The world population of boreal felt lichen has been listed as critically endangered by the International Union for the Conservation of Nature. The Atlantic population, which includes Nova Scotia and New Brunswick, has been listed as endangered under the Canadian federal Species at Risk Act. The boreal population on the Island of Newfoundland has been listed as a Species of Special Concern.
Erioderma pedicellatum in Scandinavia is currently only known from two locations in Norway (Holien 2006). The one thallus in Sweden, although protected, disappeared after an adjacent forestry operation apparently changed the local microclimate (Purvis 2000).
Newfoundland hosts the largest population of boreal felt lichen in the world with numbers probably in the tens of thousands (Hanel pers. com.). Unfortunately, recent population modeling by Goudie et al. (2010) indicates the population is declining. The exact causes are unknown, but the authors suspect that acid rain may be a contributing factor. They also suggest that introduced moose, with an expanding high density population (1 to 2 moose/km2), have browsed young balsam fir, the main substrate of boreal felt lichen, to the extent that (regeneration of) habitat is limited. Further, old-growth balsam fir, the ideal habitat for boreal felt lichen, is the target of commercial forestry operations.
These operations are occurring in areas of high boreal felt lichen population. Silviculture objectives are to plant herbivore-resistant species likely to be less suitable to boreal felt lichen. The adequacy of 20 m buffers left around individuals is now in question and the Province plans to take a landscape management approach in the future (Keeping and Hanel 2006). Transplant experiments in the Vale Inco Long Harbour, Placentia Bay project area suggest that boreal felt lichen populations maybe limited by dispersal which underscores the importance of protecting stands where the species currently occurs (Goudie pers. comm.).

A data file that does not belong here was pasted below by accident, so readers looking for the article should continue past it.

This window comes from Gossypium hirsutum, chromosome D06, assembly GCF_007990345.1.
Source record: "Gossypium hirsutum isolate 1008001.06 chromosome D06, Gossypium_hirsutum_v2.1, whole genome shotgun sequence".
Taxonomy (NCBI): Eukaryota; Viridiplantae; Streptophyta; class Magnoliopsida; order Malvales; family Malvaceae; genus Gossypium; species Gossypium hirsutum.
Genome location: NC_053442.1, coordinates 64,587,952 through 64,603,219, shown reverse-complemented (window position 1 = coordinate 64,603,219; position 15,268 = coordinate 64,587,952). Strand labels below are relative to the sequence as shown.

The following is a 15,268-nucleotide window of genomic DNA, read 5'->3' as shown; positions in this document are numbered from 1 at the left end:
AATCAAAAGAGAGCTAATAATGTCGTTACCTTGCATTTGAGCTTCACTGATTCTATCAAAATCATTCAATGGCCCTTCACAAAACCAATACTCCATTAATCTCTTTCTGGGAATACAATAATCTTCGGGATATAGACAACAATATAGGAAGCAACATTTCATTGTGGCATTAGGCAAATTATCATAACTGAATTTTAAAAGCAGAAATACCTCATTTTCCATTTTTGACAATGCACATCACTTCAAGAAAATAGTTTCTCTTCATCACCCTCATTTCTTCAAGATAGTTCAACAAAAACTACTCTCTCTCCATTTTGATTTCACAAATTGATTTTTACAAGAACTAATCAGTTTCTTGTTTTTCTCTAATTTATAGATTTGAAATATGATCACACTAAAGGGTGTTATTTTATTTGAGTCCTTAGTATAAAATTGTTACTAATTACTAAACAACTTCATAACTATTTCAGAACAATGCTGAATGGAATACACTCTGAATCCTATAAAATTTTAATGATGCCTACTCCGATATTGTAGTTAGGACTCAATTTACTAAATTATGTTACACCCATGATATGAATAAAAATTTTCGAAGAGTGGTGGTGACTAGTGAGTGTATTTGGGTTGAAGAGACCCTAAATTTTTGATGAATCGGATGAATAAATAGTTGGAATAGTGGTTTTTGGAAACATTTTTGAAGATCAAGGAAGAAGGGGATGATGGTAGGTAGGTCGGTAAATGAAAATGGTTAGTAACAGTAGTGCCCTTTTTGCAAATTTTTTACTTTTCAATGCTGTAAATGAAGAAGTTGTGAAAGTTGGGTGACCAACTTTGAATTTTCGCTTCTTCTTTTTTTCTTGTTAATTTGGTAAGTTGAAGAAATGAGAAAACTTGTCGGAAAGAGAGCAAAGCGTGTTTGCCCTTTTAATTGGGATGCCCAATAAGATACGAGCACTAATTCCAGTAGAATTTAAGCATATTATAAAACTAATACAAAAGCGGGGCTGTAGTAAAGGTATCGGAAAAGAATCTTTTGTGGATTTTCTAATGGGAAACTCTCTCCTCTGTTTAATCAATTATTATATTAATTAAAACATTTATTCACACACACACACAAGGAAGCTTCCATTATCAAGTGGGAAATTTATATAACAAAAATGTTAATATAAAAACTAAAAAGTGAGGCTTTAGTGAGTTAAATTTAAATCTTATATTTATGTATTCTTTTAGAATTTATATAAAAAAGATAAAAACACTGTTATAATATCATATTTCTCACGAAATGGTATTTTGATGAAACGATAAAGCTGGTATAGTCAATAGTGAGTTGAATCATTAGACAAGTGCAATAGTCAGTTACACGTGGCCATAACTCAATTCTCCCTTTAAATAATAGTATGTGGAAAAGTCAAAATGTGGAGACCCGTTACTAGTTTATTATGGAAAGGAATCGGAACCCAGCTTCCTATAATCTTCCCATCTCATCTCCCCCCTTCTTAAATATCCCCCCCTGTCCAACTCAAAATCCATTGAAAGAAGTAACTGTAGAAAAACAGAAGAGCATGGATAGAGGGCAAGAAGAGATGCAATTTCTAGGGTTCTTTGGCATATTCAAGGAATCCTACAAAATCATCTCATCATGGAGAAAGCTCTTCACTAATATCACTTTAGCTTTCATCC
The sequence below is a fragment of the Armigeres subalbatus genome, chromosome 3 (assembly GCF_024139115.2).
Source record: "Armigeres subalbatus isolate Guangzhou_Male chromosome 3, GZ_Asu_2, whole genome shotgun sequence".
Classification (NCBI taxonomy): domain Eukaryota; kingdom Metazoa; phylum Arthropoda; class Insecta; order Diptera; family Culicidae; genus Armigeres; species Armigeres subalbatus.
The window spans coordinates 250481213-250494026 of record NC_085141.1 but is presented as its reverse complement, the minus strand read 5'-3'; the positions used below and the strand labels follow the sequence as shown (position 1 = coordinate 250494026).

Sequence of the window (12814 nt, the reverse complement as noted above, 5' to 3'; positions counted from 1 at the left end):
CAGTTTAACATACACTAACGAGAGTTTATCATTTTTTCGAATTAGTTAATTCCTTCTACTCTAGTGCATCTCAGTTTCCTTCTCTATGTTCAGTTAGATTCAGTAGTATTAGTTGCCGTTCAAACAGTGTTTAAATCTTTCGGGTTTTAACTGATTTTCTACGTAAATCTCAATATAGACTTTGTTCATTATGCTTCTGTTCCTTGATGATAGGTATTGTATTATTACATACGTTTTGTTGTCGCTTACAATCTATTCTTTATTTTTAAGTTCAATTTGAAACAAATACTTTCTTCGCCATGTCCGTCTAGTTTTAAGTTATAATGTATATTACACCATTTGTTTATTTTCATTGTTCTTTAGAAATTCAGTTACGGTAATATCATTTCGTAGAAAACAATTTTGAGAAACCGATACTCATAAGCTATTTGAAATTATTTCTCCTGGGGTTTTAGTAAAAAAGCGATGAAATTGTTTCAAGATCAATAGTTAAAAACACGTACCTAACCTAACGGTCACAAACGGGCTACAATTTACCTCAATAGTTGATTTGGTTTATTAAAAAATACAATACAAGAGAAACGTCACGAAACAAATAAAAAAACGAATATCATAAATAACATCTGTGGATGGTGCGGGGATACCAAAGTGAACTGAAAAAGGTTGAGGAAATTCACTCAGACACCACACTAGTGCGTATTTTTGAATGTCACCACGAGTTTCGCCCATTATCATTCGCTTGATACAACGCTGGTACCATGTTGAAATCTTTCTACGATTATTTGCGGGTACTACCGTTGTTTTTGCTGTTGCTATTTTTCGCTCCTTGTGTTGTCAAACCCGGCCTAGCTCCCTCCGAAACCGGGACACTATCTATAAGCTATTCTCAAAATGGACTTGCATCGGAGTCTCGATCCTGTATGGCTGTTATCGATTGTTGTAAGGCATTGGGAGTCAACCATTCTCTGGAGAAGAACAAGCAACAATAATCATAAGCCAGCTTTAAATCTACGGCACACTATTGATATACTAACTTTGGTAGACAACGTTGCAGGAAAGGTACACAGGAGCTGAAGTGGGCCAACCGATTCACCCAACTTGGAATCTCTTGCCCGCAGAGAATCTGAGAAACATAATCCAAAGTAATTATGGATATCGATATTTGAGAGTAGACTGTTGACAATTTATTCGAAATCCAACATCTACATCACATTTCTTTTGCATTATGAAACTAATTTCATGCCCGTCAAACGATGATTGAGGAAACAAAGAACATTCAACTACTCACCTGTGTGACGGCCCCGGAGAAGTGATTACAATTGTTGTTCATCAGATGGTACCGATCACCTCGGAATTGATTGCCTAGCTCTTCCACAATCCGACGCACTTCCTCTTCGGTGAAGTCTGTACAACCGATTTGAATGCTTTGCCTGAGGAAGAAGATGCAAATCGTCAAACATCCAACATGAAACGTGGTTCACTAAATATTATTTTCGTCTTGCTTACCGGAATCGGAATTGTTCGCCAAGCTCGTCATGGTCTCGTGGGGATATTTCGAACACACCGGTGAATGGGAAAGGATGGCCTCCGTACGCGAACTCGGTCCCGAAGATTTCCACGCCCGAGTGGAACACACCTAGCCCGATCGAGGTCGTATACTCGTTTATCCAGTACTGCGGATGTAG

The known population in Nova Scotia is 180 individuals and although new sites are being found by researchers, old sites are disappearing. One third of thalli monitored since 2005 are dead or dying. At least two locations have been lost due to adjacent forestry operations, although there may be others. Other thalli have been lost due to grazing, possibly by introduced gastropods (Cameron et al. 2009). Like other cyanolichens, boreal felt lichen is extremely sensitive to air pollution. Although sulphur emissions in North America are predicted to decline in the next 12 years, large areas of Nova Scotia will continue to receive levels of acid deposition in excess of critical loads (Environment Canada 2004).
Erioderma pedicellatum is believed to be extirpated from New Brunswick. Despite recent searches by local lichenologists, it hasn't been found in the province since the early 20th century. Acid rain and fog and air pollution have likely degraded the habitat to the point where it can not survive there (New Brunswick Department of Natural Resources 2007).
In August, 2007, several thalli of boreal felt lichen where collected in Denali National Park and Preserve and later in Denali State Park in Alaska (Nelson et al. 2009). This was the first collection in western North America and marks a significant range extension. The significance of this find is yet to be understood. The possibility of a larger population in western North America increases the hope for the survival of this species.
Boreal felt lichen is sensitive to anthropogenic impacts. The species provides an early warning of human perturbations on the environment. The fate of the global population of boreal felt lichen is uncertain. With only two locations in Europe, survival there is uncertain. Air pollution and commercial forestry continue to be threats in eastern Canada. Only increased effort to reduce threats can ensure the survival of this species.
When Bruce McCune and Linda Geiser's book, Macrolichens of the Pacific Northwest was first published in 1997, it was warmly received and proved to be invaluable to western botanists and ecologists dealing with lichens. Designed especially as a field guide for forest ecologists and managers (and co-published by the U.S.D.A. Forest service), it featured first rate colour photographs by Sylvia and Steve Sharnoff and authoritative descriptions and keys to all the species of macrolichens then known for Oregon and Washington, as well as numerous species from surrounding regions. Not surprisingly, it fostered a widespread interest in lichens as an integral part of the Pacific Northwest flora.